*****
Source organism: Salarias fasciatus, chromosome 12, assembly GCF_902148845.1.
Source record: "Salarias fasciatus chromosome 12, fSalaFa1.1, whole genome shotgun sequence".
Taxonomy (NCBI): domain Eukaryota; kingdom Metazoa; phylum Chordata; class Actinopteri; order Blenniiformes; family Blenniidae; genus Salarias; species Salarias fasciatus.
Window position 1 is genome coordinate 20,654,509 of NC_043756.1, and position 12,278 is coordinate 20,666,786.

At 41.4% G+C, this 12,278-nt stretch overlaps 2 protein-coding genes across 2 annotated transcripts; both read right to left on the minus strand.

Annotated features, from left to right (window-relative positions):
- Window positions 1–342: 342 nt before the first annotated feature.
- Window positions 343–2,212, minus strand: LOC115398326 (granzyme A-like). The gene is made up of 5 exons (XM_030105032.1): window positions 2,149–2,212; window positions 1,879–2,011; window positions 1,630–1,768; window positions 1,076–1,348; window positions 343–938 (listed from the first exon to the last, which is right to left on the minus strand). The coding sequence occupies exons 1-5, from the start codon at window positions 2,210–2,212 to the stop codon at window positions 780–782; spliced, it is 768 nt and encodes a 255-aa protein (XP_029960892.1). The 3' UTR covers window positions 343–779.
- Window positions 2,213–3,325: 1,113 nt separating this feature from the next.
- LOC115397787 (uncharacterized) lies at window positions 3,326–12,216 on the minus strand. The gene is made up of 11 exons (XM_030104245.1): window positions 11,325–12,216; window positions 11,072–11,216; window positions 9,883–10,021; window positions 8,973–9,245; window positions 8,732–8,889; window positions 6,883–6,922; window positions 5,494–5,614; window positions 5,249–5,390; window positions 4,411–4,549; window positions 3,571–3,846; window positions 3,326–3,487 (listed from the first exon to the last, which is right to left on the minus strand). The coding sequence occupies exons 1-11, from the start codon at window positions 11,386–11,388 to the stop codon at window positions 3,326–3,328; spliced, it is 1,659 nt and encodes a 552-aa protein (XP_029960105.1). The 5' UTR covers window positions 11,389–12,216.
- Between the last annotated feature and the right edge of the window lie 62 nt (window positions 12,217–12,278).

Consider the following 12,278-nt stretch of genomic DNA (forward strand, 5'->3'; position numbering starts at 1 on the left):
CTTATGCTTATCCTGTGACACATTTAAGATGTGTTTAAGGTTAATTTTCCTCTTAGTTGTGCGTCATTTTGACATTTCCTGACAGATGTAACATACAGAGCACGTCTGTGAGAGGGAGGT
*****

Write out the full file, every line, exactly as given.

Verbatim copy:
Source organism: Salarias fasciatus, chromosome 12, assembly GCF_902148845.1.
Source record: "Salarias fasciatus chromosome 12, fSalaFa1.1, whole genome shotgun sequence".
Taxonomy (NCBI): domain Eukaryota; kingdom Metazoa; phylum Chordata; class Actinopteri; order Blenniiformes; family Blenniidae; genus Salarias; species Salarias fasciatus.
Window position 1 is genome coordinate 20,654,509 of NC_043756.1, and position 12,278 is coordinate 20,666,786.

At 41.4% G+C, this 12,278-nt stretch overlaps 2 protein-coding genes across 2 annotated transcripts; both read right to left on the minus strand.

Annotated features, from left to right (window-relative positions):
- Window positions 1–342: 342 nt before the first annotated feature.
- Window positions 343–2,212, minus strand: LOC115398326 (granzyme A-like). The gene is made up of 5 exons (XM_030105032.1): window positions 2,149–2,212; window positions 1,879–2,011; window positions 1,630–1,768; window positions 1,076–1,348; window positions 343–938 (listed from the first exon to the last, which is right to left on the minus strand). The coding sequence occupies exons 1-5, from the start codon at window positions 2,210–2,212 to the stop codon at window positions 780–782; spliced, it is 768 nt and encodes a 255-aa protein (XP_029960892.1). The 3' UTR covers window positions 343–779.
- Window positions 2,213–3,325: 1,113 nt separating this feature from the next.
- LOC115397787 (uncharacterized) lies at window positions 3,326–12,216 on the minus strand. The gene is made up of 11 exons (XM_030104245.1): window positions 11,325–12,216; window positions 11,072–11,216; window positions 9,883–10,021; window positions 8,973–9,245; window positions 8,732–8,889; window positions 6,883–6,922; window positions 5,494–5,614; window positions 5,249–5,390; window positions 4,411–4,549; window positions 3,571–3,846; window positions 3,326–3,487 (listed from the first exon to the last, which is right to left on the minus strand). The coding sequence occupies exons 1-11, from the start codon at window positions 11,386–11,388 to the stop codon at window positions 3,326–3,328; spliced, it is 1,659 nt and encodes a 552-aa protein (XP_029960105.1). The 5' UTR covers window positions 11,389–12,216.
- Between the last annotated feature and the right edge of the window lie 62 nt (window positions 12,217–12,278).

Consider the following 12,278-nt stretch of genomic DNA (forward strand, 5'->3'; position numbering starts at 1 on the left):
CTTATGCTTATCCTGTGACACATTTAAGATGTGTTTAAGGTTAATTTTCCTCTTAGTTGTGCGTCATTTTGACATTTCCTGACAGATGTAACATACAGAGCACGTCTGTGAGAGGGAGGT